WASHINGTON (Reuters) - A U.S. military transport plane crashed shortly after take-off at an airfield in Afghanistan just after midnight on Friday, killing 14 people, the U.S. military said, describing the crash as an accident.
The cause of the crash at Jalalabad airfield was under investigation, the military said.
Six U.S. military service members and five civilian contractors who were employed by the U.S.-led international force in Afghanistan were killed in the crash. Three Afghan nationals were also killed, a U.S. military official said.
A spokesman for the Taliban militant movement seeking to topple the government said its fighters had shot down the aircraft, but the U.S. military said enemy fire was not suspected as a factor in the crash.
U.S. President Barack Obama issued a statement on Friday expressing condolences to families of the military members, civilians and Afghans who were killed.
“This is a reminder of the risks that our men and women face serving their country in remote places all over the world,” U.S. Defense Secretary Ash Carter said in a statement.
The six military service members were airmen assigned to the 455th Air Expeditionary Wing. Four were deployed from Dyess Air Force Base in Texas, and two were from Hanscom Air Force Base in Massachusetts, according to a statement from the unit.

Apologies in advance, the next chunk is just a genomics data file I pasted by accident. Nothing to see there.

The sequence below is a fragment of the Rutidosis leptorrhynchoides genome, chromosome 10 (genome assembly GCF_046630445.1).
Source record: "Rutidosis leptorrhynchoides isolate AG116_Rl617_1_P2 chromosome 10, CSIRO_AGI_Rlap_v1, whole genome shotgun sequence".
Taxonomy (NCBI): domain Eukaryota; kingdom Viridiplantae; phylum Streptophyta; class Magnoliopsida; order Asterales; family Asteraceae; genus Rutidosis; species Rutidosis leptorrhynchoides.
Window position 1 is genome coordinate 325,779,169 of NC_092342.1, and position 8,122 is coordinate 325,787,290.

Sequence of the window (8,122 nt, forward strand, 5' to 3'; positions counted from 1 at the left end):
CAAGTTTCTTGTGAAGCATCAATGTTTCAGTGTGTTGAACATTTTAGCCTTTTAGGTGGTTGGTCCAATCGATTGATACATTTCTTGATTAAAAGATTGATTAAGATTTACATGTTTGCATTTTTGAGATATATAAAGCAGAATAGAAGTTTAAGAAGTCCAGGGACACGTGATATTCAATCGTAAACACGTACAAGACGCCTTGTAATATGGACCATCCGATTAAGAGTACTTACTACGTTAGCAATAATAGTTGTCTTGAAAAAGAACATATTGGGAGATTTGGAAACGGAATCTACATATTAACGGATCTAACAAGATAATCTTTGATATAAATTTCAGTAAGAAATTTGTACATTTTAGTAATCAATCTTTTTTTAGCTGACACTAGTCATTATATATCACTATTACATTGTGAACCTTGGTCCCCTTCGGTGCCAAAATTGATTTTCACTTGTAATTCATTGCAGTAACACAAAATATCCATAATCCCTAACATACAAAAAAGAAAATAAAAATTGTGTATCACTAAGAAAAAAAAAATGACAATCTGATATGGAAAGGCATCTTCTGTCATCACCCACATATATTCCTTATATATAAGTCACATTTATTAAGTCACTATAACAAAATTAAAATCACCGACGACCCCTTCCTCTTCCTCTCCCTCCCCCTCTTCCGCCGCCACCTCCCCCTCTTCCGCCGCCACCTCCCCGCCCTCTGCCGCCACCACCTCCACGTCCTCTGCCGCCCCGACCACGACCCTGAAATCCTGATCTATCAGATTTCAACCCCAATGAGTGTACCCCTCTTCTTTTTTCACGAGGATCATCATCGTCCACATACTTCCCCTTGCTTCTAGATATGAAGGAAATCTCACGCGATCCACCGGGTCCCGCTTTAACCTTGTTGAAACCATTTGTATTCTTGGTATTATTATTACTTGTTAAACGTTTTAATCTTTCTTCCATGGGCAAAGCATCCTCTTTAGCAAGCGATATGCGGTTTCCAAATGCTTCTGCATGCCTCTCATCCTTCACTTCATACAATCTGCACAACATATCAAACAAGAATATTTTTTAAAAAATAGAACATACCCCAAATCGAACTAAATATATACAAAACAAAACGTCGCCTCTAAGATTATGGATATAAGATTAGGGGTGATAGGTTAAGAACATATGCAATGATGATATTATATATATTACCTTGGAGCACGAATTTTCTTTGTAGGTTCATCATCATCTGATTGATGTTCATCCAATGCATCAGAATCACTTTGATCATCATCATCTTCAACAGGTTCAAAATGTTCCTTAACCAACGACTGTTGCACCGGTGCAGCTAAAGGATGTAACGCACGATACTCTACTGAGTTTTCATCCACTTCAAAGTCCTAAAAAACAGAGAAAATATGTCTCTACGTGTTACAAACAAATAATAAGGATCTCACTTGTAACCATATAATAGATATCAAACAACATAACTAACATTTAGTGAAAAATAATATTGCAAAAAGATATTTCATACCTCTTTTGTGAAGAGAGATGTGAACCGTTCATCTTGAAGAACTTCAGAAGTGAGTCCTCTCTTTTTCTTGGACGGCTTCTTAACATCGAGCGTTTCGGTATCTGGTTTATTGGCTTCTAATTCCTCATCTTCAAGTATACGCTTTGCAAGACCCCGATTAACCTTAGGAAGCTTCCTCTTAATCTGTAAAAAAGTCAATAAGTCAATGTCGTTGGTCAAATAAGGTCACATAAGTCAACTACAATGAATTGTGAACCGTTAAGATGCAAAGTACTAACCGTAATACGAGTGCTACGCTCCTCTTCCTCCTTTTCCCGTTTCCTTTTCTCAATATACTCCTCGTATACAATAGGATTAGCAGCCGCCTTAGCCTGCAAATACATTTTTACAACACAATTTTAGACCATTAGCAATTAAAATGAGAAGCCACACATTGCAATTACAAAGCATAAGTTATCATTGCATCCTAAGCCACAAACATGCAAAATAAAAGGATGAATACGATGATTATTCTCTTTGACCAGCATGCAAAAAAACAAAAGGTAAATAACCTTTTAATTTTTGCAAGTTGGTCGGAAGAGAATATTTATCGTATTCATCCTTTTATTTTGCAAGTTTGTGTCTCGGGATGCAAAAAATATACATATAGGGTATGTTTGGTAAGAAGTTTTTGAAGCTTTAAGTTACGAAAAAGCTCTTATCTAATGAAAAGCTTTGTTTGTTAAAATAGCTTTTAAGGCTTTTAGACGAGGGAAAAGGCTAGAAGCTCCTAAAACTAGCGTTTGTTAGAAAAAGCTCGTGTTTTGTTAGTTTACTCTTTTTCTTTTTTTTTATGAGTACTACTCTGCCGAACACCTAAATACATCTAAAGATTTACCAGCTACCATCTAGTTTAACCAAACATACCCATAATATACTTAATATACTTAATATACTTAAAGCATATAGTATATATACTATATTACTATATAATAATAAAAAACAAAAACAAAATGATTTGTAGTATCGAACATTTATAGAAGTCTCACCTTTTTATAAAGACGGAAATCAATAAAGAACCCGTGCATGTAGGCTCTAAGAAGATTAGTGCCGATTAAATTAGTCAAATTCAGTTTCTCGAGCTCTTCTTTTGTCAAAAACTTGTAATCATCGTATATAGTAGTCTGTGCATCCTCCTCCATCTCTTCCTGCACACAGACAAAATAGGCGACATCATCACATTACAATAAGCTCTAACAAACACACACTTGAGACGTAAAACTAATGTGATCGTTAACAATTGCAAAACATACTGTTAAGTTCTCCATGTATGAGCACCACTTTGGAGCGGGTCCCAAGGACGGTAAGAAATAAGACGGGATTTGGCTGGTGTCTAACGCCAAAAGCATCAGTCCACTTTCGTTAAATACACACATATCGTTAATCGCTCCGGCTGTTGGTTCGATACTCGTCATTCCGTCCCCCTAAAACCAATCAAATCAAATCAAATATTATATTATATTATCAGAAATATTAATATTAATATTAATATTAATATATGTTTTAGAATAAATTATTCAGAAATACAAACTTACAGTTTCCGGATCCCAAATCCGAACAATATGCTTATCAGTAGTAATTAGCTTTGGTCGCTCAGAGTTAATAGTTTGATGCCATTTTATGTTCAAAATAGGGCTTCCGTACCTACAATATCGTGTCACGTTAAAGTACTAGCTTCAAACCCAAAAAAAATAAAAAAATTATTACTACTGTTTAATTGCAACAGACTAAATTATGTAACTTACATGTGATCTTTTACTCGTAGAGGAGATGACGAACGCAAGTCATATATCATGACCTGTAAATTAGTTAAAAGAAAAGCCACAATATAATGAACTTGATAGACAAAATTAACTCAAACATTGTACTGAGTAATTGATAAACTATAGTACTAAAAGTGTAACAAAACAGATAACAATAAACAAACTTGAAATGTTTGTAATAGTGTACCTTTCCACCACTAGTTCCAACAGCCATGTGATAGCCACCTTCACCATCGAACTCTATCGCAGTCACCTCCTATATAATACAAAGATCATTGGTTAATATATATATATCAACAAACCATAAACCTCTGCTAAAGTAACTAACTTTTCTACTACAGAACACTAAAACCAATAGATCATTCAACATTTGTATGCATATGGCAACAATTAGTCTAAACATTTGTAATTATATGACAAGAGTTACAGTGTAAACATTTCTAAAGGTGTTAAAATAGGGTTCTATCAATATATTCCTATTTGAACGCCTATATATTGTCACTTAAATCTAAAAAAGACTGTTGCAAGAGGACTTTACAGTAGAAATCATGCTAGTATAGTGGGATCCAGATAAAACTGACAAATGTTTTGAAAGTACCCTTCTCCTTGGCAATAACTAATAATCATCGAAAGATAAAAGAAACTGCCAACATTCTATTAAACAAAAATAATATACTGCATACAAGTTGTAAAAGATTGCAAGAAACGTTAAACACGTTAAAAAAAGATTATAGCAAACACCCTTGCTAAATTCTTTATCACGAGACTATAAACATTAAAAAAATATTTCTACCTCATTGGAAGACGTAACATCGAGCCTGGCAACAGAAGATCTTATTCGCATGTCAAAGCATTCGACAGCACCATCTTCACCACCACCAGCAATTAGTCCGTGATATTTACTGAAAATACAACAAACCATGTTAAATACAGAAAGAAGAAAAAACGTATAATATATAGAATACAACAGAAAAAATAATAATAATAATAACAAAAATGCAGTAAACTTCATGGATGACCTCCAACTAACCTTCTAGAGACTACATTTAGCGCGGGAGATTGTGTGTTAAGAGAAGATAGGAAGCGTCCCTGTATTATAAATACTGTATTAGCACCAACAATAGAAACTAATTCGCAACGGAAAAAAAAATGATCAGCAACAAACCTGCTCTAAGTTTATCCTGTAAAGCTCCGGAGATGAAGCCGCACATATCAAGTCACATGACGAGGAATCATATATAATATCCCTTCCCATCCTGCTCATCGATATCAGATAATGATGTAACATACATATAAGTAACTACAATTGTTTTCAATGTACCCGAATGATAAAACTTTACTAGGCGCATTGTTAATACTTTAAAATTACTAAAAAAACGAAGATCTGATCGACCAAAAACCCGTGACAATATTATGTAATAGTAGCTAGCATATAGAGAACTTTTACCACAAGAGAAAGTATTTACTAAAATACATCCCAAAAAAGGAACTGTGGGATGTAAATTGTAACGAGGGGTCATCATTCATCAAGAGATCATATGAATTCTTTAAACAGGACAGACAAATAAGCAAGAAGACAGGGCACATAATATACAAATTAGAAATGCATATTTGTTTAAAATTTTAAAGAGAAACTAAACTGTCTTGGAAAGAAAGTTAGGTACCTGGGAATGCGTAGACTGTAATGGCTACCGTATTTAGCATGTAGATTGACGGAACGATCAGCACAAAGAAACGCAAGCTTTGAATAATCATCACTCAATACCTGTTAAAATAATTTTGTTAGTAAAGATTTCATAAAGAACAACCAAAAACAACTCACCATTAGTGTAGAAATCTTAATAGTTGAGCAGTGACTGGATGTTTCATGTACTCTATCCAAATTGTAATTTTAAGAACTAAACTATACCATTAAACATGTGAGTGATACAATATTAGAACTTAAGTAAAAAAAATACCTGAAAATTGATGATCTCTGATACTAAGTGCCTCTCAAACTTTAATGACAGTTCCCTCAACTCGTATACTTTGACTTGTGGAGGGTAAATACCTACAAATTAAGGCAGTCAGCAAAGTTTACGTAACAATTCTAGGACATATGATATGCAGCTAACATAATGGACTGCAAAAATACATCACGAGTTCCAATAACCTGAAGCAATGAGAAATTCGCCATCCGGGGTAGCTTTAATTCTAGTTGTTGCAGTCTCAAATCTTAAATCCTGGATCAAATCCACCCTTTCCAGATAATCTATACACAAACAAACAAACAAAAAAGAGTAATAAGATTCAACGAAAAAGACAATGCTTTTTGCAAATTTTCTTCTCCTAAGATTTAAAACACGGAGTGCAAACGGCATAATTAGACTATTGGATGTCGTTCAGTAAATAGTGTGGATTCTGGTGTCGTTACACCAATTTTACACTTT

Though enemy fire was not suspected as a factor in the crash, “there is, however, an ongoing investigation by officials to determine the cause of the crash,” the statement said.
First responders were still at the scene conducting recovery operations, the statement said.
The crash came hours after Afghan troops recaptured the center of the strategic northern city of Kunduz on Thursday amid fierce clashes with Taliban militants, three days after losing the provincial capital.
The Taliban have been fighting to regain power since being toppled by a U.S.-led intervention in 2001.
The number of U.S. deaths in Afghanistan has fallen sharply after the United States wrapped up its formal combat mission last year, although U.S. special forces and U.S. airstrikes were involved in this week’s counter-offensive in Kunduz.
In 2011, Taliban militants shot down a U.S. military Chinook helicopter, killing all 38 people on board.
Taliban spokesman Zabihullah Mujahid said on Twitter that its fighters shot down the plane, saying “15 invaders and a number of slave soldiers were killed.”
The insurgents typically claim responsibility for any coalition air crash.
Reporting by Phil Stewart and Yeganeh Torbati in Washington and Kay Johnson in Kabul; Editing by Sandra Maler, Ken Wills, Mike Collett-White and Bill Rigby